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About grace2137

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  1. I heard about Princeton sociology and have worried english programs may be next... Though, I have taken a few cursory glances and it seems some programs have specific info about the 2021 cycle on their websites already, which is promising. I do have a question for the group - how is the current situation shaping where you are deciding to apply, if at all? It's a liiittle early to be toiling over it too much, and I imagine how universities respond/fare during the forthcoming fall term will be very telling - but I'm curious to hear where everyone else's thoughts are currently.
  2. I would be interested to hear what others are doing as well! I am by no means an expert and am just figuring things out as I go, but so far my plan is to continue working my job in publishing remotely to save money, try to keep up with languages I was studying in undergrad (duolingo here I come...), and do really in depth research on programs/read scholarship I haven't had time to otherwise.
  3. I was, sadly, let go from my last waitlist the other day, so... here we go again!! Honestly I am really terrified to see how the financial fallout of our present situation will affect admissions for next year. It seems like this was the worst year possible to get shut out and need another cycle. I have certainly learned a lot, and my application will be much stronger next time for a number of reasons, but still part of me wonders if it will be nearly impossible and I will just be throwing $1800 out into the ether.
  4. Thank you thank you for reaffirming this! The thought that an MA would become necessary was perhaps more of an anxious thought than anything else (life is hard y'all) -- but thank you for validating my initial instinct that acquiring a bunch of debt for this right now is absolutely NOT the move. I know MAs are very helpful for some folks, but I know my biggest issue this cycle was simply not having enough time to meticulously tighten and polish my materials like I wanted to, and I can definitely find that time without an MA.
  5. I'm in a similar boat - I still have a few waitlists pending but am not optimistic, so at this point it's either taking one of the partially funded MAs I was redirected to (UChicago, UVA, NYU) or going for another cycle. My shutout contingency plan has always been to forgo the MA/not to take out any debt, and just work and save $ and revise materials. I still lean that direction - taking out an additional $33-70k in debt sounds INSANE. But I don't know if the present circumstances (less funding/less spots/more applicants) will shift the admissions game to the point where an MA will be practically mandatory to get a PhD acceptance in the next few cycles. So then my thought was to apply to funded MAs and PhDs next year - but will fully funded MAs still exist next cycle? I recall reading on this forum that even this year, several that usually offer funding have cut back, and departments will only be under more financial strain -- so those offers may be hard to come by as well. Once I have an official response from my waitlists, I'm going to reach out to my undergrad mentors and see what they think I should do. I'm honestly not sure! We're in a tough spot and unprecedented circumstances - it's definitely hard to strategize.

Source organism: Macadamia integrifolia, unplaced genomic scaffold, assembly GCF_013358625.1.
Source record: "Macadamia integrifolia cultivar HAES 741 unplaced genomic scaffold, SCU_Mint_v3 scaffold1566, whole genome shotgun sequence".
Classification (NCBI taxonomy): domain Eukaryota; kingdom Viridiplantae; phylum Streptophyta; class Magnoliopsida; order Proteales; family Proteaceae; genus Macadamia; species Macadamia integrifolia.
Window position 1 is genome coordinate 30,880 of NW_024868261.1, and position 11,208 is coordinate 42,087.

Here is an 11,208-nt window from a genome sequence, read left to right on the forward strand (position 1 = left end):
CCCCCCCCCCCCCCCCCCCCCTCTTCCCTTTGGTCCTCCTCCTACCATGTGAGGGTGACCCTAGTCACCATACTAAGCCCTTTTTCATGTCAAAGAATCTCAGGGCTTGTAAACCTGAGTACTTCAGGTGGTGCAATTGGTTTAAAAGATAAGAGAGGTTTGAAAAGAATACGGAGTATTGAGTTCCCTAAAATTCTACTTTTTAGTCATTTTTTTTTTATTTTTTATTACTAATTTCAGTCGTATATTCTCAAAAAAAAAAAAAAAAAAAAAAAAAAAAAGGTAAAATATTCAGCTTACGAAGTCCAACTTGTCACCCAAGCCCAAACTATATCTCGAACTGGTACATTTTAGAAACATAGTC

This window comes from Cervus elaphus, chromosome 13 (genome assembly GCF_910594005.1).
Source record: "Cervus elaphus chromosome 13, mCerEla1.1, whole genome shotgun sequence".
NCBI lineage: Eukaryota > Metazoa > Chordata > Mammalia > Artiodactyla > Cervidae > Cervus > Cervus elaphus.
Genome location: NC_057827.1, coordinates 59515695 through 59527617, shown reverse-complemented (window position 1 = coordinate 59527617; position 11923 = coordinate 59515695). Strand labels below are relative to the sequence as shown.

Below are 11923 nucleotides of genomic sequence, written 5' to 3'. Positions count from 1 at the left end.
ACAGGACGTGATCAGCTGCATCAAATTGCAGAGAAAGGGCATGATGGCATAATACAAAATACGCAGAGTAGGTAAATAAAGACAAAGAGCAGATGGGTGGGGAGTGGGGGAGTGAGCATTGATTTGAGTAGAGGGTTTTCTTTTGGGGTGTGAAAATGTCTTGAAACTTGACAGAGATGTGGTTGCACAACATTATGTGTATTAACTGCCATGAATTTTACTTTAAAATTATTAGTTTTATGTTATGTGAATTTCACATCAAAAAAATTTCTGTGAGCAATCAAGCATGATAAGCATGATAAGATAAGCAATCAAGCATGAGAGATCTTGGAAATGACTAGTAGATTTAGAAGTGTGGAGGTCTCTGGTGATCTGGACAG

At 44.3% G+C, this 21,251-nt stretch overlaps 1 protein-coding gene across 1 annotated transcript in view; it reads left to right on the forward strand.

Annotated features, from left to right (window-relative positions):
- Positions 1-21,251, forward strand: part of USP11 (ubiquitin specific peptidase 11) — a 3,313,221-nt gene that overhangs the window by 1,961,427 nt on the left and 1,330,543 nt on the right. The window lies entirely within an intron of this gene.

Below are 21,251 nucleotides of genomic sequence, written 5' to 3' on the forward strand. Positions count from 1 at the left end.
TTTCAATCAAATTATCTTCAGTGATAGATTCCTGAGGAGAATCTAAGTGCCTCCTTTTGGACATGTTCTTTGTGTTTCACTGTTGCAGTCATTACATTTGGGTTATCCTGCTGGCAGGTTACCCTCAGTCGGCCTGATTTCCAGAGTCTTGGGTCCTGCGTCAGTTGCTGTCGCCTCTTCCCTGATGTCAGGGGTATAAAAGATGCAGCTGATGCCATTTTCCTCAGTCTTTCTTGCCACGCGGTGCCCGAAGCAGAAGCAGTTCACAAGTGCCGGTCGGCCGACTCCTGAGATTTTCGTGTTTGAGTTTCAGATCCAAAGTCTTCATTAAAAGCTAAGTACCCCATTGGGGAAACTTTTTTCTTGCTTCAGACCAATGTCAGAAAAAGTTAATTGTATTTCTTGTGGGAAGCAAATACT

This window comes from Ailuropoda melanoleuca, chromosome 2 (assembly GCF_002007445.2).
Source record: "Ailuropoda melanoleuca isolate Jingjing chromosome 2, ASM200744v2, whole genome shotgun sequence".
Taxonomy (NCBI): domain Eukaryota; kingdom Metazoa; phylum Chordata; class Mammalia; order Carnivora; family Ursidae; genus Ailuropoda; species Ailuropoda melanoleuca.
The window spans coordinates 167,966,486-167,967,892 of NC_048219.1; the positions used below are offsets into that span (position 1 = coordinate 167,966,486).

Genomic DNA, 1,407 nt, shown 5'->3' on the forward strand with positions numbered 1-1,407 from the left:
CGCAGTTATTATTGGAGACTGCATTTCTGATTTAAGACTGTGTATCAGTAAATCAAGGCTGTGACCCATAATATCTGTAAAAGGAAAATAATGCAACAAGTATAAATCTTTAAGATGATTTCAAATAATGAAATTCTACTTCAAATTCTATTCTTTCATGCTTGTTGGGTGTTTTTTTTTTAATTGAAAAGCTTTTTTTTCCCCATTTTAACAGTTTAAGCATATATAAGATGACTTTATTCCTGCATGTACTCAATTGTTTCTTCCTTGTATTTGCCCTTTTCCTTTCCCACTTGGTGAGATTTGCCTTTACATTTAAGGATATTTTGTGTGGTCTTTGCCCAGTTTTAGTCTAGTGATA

6. I'm still waiting on some waitlists but am most likely in a very similar boat - graduating undergrad this spring, have around 30k undergrad student debt, no PhD acceptances, but have admission to 3 MA programs that offer partial tuition remission. I went into this process saying that I would not do a master's program, mostly because I think accruing more debt is a terrible idea and I also just don't think that it is something I need in order to be able to articulate a research focus, etc (for me personally - I know masters programs have been essential and very generative for some folks trajectory as a scholar, so ymmv). It feels more tempting now, but I think I will stick to my guns and end up declining these offers, staying at my current job (assuming it stays safe in the economic downturn) to build my savings, and gearing up for another cycle. I'm worried, as I'm sure you are, about what next cycle may look like given the economic depression (more applicants + less spots, less funding). But I'm not sure that doing a master's program would really make any of those hurdles disappear, and I don't want to strap myself with more debt in such precarious economic times. Even if I did go, I would also have to work part time to make ends meet with rent etc -- while doing graduate level coursework, teaching, working on a master's thesis, and eventually refining application materials for a second go at the end of the program. At that rate, I'm better off staying in touch with my undergrad mentors and rigorously revising my application material while working full time - I'll make more money, probably have more time to focus on materials I have started, and not accrue any debt. It's worth mentioning that applying while in senior year of undergrad is extremely difficult to pull off period, and I think my biggest downfall in this application cycle was my inability to spend as much time as I wanted polishing and refining my materials. Ultimately, you should do whatever will make you a more competitive applicant, since the competition will only get harder. A master's can make people more competitive applicants, but it isn't the only way.